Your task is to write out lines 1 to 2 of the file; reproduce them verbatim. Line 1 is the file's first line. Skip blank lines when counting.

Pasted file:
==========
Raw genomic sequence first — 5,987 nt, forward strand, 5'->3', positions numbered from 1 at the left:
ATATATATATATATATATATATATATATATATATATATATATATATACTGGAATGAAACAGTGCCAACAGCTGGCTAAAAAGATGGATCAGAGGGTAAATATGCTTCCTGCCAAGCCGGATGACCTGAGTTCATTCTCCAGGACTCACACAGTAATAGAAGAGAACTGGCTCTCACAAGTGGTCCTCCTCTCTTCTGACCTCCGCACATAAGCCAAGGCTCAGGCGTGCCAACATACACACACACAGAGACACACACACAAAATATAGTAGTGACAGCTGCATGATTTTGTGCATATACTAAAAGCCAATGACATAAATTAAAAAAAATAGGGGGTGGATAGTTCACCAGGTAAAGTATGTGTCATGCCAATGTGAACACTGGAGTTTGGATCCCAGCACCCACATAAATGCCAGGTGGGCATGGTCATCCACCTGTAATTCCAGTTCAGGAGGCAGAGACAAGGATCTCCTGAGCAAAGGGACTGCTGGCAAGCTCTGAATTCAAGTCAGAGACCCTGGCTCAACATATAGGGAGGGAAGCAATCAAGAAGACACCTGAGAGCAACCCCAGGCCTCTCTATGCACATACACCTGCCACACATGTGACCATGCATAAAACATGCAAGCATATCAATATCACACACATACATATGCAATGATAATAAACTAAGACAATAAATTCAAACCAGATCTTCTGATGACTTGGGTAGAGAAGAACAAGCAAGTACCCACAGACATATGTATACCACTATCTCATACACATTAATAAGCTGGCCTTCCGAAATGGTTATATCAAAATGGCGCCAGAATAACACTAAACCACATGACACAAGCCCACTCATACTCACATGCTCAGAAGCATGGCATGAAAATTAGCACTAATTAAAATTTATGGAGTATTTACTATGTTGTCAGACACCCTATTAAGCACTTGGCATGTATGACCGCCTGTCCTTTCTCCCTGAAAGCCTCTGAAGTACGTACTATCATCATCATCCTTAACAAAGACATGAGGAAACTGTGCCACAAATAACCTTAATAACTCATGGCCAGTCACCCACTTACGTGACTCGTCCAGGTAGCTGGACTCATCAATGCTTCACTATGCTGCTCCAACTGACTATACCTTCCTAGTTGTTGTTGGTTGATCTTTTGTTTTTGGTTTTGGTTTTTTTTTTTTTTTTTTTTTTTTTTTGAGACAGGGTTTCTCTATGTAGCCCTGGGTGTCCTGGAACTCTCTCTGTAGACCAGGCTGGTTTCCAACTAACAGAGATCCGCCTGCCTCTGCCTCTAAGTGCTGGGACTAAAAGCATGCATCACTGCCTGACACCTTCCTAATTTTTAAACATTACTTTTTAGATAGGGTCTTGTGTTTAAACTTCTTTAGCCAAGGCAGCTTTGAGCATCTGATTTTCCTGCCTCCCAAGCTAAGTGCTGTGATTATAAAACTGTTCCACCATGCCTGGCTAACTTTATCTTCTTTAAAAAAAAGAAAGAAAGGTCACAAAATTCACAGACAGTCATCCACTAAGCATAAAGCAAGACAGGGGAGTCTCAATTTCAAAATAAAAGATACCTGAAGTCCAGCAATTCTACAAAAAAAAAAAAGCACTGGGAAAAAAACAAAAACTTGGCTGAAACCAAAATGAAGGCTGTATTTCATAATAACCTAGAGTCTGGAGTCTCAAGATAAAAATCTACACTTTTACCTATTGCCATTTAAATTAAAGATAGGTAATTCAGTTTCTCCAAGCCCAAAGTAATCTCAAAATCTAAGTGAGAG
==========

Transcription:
Raw genomic sequence first — 5,987 nt, forward strand, 5'->3', positions numbered from 1 at the left:
ATATATATATATATATATATATATATATATATATATATATATATATACTGGAATGAAACAGTGCCAACAGCTGGCTAAAAAGATGGATCAGAGGGTAAATATGCTTCCTGCCAAGCCGGATGACCTGAGTTCATTCTCCAGGACTCACACAGTAATAGAAGAGAACTGGCTCTCACAAGTGGTCCTCCTCTCTTCTGACCTCCGCACATAAGCCAAGGCTCAGGCGTGCCAACATACACACACACAGAGACACACACACAAAATATAGTAGTGACAGCTGCATGATTTTGTGCATATACTAAAAGCCAATGACATAAATTAAAAAAAATAGGGGGTGGATAGTTCACCAGGTAAAGTATGTGTCATGCCAATGTGAACACTGGAGTTTGGATCCCAGCACCCACATAAATGCCAGGTGGGCATGGTCATCCACCTGTAATTCCAGTTCAGGAGGCAGAGACAAGGATCTCCTGAGCAAAGGGACTGCTGGCAAGCTCTGAATTCAAGTCAGAGACCCTGGCTCAACATATAGGGAGGGAAGCAATCAAGAAGACACCTGAGAGCAACCCCAGGCCTCTCTATGCACATACACCTGCCACACATGTGACCATGCATAAAACATGCAAGCATATCAATATCACACACATACATATGCAATGATAATAAACTAAGACAATAAATTCAAACCAGATCTTCTGATGACTTGGGTAGAGAAGAACAAGCAAGTACCCACAGACATATGTATACCACTATCTCATACACATTAATAAGCTGGCCTTCCGAAATGGTTATATCAAAATGGCGCCAGAATAACACTAAACCACATGACACAAGCCCACTCATACTCACATGCTCAGAAGCATGGCATGAAAATTAGCACTAATTAAAATTTATGGAGTATTTACTATGTTGTCAGACACCCTATTAAGCACTTGGCATGTATGACCGCCTGTCCTTTCTCCCTGAAAGCCTCTGAAGTACGTACTATCATCATCATCCTTAACAAAGACATGAGGAAACTGTGCCACAAATAACCTTAATAACTCATGGCCAGTCACCCACTTACGTGACTCGTCCAGGTAGCTGGACTCATCAATGCTTCACTATGCTGCTCCAACTGACTATACCTTCCTAGTTGTTGTTGGTTGATCTTTTGTTTTTGGTTTTGGTTTTTTTTTTTTTTTTTTTTTTTTTTTGAGACAGGGTTTCTCTATGTAGCCCTGGGTGTCCTGGAACTCTCTCTGTAGACCAGGCTGGTTTCCAACTAACAGAGATCCGCCTGCCTCTGCCTCTAAGTGCTGGGACTAAAAGCATGCATCACTGCCTGACACCTTCCTAATTTTTAAACATTACTTTTTAGATAGGGTCTTGTGTTTAAACTTCTTTAGCCAAGGCAGCTTTGAGCATCTGATTTTCCTGCCTCCCAAGCTAAGTGCTGTGATTATAAAACTGTTCCACCATGCCTGGCTAACTTTATCTTCTTTAAAAAAAAGAAAGAAAGGTCACAAAATTCACAGACAGTCATCCACTAAGCATAAAGCAAGACAGGGGAGTCTCAATTTCAAAATAAAAGATACCTGAAGTCCAGCAATTCTACAAAAAAAAAAAAGCACTGGGAAAAAAACAAAAACTTGGCTGAAACCAAAATGAAGGCTGTATTTCATAATAACCTAGAGTCTGGAGTCTCAAGATAAAAATCTACACTTTTACCTATTGCCATTTAAATTAAAGATAGGTAATTCAGTTTCTCCAAGCCCAAAGTAATCTCAAAATCTAAGTGAGAG